Tendonitis Symptoms, Causes, and Treatments

A common repetitive use injury

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Tendonitis (also spelled tendinitis) is the inflammation of a tendon, the flexible, fibrous cord that connects a muscle to bone. Tendonitis symptoms include pain, loss of mobility, and decreased strength.

Many things can cause tendonitis, but repetitive use is a common culprit. Rest and preventing re-injury are the core of any tendonitis treatment plan.

This article looks at tendonitis symptoms, when they warrant medical attention, possible causes, common locations, plus how it's diagnosed, treated, and prevented.

Common symptoms of tendonitis
Verywell / Jessica Olah

Tendonitis Symptoms

Tendonitis generally causes sudden pain and inflammation. In some cases, though, symptoms come on gradually, often after a period of excessive activity but no significant injury.

The most common symptoms of tendonitis include:

  • Swelling of the tendon
  • Tenderness directly over the tendon
  • Pain with movement
  • A cracking or grating sensation when the joint is moved
  • A lump or bulge on the tendon itself
  • Stiffness due to swelling

When to See a Healthcare Provider

You should see a healthcare provider for tendonitis:

  • If the pain doesn't improve in a few days
  • You have recurring tendon pain
  • Your symptoms are severe

Tendonitis Causes

You have hundreds of tendons throughout your body, but only a handful are affected by tendonitis. These tendons tend to be connected to fewer blood vessels, and the lack of blood supply hinders their ability to heal after injury.

Common causes of tendonitis include:

  • Sudden or forceful motions (heavy lifting, pitching a baseball)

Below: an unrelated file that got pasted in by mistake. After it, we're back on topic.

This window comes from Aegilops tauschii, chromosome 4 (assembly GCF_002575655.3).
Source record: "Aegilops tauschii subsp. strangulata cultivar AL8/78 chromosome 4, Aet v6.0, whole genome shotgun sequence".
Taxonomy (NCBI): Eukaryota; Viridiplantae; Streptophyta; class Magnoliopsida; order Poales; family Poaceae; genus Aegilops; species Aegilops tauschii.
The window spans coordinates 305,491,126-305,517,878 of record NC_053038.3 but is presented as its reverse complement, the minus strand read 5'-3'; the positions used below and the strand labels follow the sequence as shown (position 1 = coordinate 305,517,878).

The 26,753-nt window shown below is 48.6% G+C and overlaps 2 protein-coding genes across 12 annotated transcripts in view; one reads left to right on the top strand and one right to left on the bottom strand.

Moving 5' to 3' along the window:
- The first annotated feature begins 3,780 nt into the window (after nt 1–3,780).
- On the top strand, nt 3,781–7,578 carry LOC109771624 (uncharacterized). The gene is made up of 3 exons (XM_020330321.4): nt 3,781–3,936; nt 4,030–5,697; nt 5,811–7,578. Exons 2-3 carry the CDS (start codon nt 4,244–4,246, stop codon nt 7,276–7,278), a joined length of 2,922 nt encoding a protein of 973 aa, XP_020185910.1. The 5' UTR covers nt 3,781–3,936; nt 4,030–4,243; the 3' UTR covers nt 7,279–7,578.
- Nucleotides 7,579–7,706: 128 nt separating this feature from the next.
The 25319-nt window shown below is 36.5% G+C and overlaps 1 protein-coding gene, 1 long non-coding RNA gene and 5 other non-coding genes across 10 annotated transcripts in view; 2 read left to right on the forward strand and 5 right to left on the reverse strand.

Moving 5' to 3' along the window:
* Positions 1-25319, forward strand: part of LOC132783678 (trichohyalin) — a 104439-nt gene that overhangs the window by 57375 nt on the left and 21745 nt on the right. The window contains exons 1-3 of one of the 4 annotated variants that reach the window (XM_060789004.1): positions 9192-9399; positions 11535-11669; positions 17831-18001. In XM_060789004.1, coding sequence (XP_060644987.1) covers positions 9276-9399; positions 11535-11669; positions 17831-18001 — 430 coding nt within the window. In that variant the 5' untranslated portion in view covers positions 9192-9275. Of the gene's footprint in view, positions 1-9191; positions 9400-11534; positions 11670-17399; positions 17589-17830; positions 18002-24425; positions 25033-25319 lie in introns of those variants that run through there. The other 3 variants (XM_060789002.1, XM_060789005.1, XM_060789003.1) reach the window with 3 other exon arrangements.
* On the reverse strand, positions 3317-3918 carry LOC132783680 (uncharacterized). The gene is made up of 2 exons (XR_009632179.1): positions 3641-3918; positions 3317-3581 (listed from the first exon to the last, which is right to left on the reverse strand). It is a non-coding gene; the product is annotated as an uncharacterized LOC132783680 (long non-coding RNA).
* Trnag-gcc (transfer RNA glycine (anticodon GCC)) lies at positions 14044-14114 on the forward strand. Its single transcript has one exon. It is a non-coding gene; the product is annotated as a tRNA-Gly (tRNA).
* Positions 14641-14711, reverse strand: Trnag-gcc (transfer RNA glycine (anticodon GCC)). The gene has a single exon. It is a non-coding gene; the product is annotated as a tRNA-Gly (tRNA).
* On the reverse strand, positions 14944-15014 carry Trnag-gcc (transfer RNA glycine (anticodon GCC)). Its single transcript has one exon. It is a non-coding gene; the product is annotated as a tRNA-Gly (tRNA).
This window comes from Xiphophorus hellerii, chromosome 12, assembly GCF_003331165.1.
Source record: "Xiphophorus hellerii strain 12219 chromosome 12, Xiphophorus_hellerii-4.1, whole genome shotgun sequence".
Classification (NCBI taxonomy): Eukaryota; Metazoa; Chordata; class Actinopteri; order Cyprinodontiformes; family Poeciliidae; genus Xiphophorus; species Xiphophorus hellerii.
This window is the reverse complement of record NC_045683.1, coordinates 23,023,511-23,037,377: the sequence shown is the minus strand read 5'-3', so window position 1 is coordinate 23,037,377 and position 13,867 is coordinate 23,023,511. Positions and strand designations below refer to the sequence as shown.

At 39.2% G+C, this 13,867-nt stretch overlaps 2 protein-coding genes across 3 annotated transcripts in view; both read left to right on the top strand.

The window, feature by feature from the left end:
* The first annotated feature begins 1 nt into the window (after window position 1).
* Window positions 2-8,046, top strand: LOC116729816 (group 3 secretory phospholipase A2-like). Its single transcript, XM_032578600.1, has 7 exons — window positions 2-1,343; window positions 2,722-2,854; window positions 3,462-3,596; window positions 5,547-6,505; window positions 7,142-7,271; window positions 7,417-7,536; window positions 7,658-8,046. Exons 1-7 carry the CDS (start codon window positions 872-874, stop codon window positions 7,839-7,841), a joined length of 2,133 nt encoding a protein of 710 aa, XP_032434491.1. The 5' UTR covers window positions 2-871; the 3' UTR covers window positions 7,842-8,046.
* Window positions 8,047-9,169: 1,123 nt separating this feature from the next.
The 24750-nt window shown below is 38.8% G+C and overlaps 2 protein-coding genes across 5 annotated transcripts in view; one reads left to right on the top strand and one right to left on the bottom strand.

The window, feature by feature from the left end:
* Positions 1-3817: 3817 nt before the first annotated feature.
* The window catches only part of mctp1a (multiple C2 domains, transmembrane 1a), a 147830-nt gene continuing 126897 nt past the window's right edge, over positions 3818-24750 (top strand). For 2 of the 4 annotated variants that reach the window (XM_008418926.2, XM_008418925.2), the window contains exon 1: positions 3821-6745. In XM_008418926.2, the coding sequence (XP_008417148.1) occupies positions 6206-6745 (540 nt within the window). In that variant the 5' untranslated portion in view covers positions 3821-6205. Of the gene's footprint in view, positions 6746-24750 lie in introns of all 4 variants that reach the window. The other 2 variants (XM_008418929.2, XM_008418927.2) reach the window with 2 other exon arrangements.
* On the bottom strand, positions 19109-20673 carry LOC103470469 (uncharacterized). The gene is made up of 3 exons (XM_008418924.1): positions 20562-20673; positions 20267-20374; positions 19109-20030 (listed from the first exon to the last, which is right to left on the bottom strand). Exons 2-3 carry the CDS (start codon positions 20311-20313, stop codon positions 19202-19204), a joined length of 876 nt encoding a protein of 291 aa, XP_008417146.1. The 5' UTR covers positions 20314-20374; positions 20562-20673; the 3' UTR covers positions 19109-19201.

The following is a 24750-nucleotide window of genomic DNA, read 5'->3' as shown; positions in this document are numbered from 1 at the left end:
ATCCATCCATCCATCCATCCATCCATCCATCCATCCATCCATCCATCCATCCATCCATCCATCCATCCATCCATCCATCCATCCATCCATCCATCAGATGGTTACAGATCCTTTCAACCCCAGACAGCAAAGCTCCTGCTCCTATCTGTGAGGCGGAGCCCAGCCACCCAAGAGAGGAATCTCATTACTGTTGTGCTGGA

• Unnatural or extreme motions (dancing, serving a tennis ball)
  • Poor body mechanics when performing physical activities (working out, painting a house)

Chronic tendonitis is most often caused by overusing a tendon as you work, play sports, or perform other daily activities. It's especially tied to repetitive movements such as you'd use on an assembly line or in sports like golf or tennis.

Direct injury—such as a blow to the tendon—can also cause tendonitis. So can inflammatory disorders like rheumatoid arthritis and osteoarthritis.

Risk Factors

Factors that make you more likely to develop tendonitis are:

  • Age: While young athletes often have tendonitis, it becomes more common with age and is most common in people over 40 and especially after menopause. This is because tendons lose their flexibility over time.
  • Sex: Those assigned male at birth (AMAB) are more likely to have tendonitis in the Achilles, hip adductor, and knee tendons. Those assigned female at birth (AFAB) are more likely to have it in the gluteus medius tendon in the hip.
  • Obesity: This condition can place additional strain on your tendons, especially the ones in your legs and feet.
  • Diabetes: The condition tends to cause thicker and abnormal tendons.
  • Participating in certain sports: Sports that are highly associated with tendonitis include volleyball, track and field, tennis, golf, swimming, baseball (especially pitching), basketball, football, and soccer.
  • Smoking: Cigarette smoking changes your tissues and makes you 1.5 times more likely to have overuse tendonitis.

Job-related risk factors include:

  • Repetitive movements
  • Heavy lifting, especially above the shoulders or head
  • Regular or constant exposure to vibration
  • Awkward shoulder postures

Some of these risk factors (like age) can't be changed. However, you do have control over some of them. You may want to explore safety measures you can take at work or while playing sports.

What Is Tendinopathy?

Tendinopathy is an umbrella term that refers to any abnormal condition of the tendon. This includes tendonitis and other conditions that cause tendon pain, inflammation, and limited mobility.

Common Tendonitis Types and Locations